Black. It used to be green but now everything is black. Or greyscale. Occasional tinges of ashy white, but mostly just black.
I shiver in my sweatshirt. Surreal when, just two days ago in this same place I faced an inferno.
Acrid, sooty, charcoal smells. Sharp, smoky assault on my nose and throat. The dry, earthy taste of ash on my tongue.
Wisps of smoke still rise, here and there, from fallen power poles and smouldering trees. And skeletons of houses. And shells of cars. The odd flicker of flames occasionally licking through some burnt hole. A million blackened trees stand silently around and among and behind the remains, a few dry leaves clinging vainly to the brittle twigs.
No laughter of children playing, no music floating through the trees from a weekend barbeque, no sprinklers tsk-tsk-tsking their life-giving refreshment over lawns, no kookaburra laughing to its mate. Now silence. Dead silence.
A police unit on patrol stops to check my i.d., making sure I am a resident and not a looter who has snuck past the barricade. A sombre nod and his car idles quietly and slowly away.
A resident. Am I? Do I even want to be? My house is still there. Its modern brick and happy red roof, the ornate ironwork seeming completely of place amidst the charred fences, burnt hedges, the singed lawns that surround it. No light, no sound from inside. There is no power or water. But the house still stands. How, I have no idea.
I look across the road. Aaron’s house is there but the double garage with his pine loft office is now one of the smoking piles of inky beams, tin twisted bizarrely as if it died in contorting agony. A caustic, melted-plastic smell wafts over from the wreckage making me feel a little ill. His computers?
The next house down the road is completely gone. Once a massive modern McMansion just completed, the owner-builder’s dream now an unrecognisable tangle of girders and cement piled like a lava flow into crazy mounds. I didn’t know concrete could melt. I wonder if Dan will rebuild.
Further down my street power poles, fallen trees and electricity lines lay tossed randomly around like my childhood game of Pickup Sticks. Another four yards, all in a row, are gaping holes containing the cremated remains of what were once homes alive with life and sound and stories. Some contain vehicles, their sightless windows and naked frames all that remain. Those also smell, like burnt plastic and gasoline.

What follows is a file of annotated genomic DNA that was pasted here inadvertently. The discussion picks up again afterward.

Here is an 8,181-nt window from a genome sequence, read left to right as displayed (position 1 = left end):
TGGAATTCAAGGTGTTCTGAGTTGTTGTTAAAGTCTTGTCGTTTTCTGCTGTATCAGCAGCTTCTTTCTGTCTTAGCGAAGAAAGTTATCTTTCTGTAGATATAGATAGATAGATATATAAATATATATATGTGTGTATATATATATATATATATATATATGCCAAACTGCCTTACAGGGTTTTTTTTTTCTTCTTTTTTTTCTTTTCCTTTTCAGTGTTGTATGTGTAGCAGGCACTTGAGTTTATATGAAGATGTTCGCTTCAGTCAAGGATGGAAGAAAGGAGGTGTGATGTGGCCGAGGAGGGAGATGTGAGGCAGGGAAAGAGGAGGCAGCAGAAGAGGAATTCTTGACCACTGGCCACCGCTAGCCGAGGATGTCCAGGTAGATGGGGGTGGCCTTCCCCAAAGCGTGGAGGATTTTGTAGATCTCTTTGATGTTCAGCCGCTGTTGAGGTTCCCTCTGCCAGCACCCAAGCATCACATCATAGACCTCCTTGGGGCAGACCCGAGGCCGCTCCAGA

Past the four burned houses is one like mine, completely untouched by the flames. Then beyond, more sooty skeletons and vacant lots. Random, fickle, reasonless chance; the fingers of flames pointing and picking in a manic dance of evil. I shiver again, despite the pallid sunlight struggling to warm me through the veil of smoke.
Looking back at my house I feel guilt instead of fortune. How can I be grateful when so many others are homeless? Possibly hundreds of homes are lost or damaged, yet mine stands defiantly and cheerfully unscathed amidst the carnage. Guilt too, because I should want to return but I don’t. I never want to come back to this place of terror. I almost wish it had burned. I wonder for a crazy second if this is some horrible nightmare that I will wake from but feel the kick to my gut as I realise that this is reality.
Taking a bracing breath, I walk to the gate hanging staunchly on its brick post. The security is redundant now as I walk around it, stepping over the wire still attached to the wooden fence-posts laying on the ground like charred, slain soldiers.
The lawn is as far as I get. Bile rises in my throat, tears prick my eyes, panic wraps itself around my ribs as I struggle for air. Weight like a cement slab threatening to enclose me in a tomb of terror.
I sob back to my car and drive away. Back to the real world; relief at getting out but guilt that I am not stronger, back to safety yet wondering if I will ever feel safe again. I survived the fire but wonder if I will survive after the fire.
Black. It used to be colour and life, now everything is black.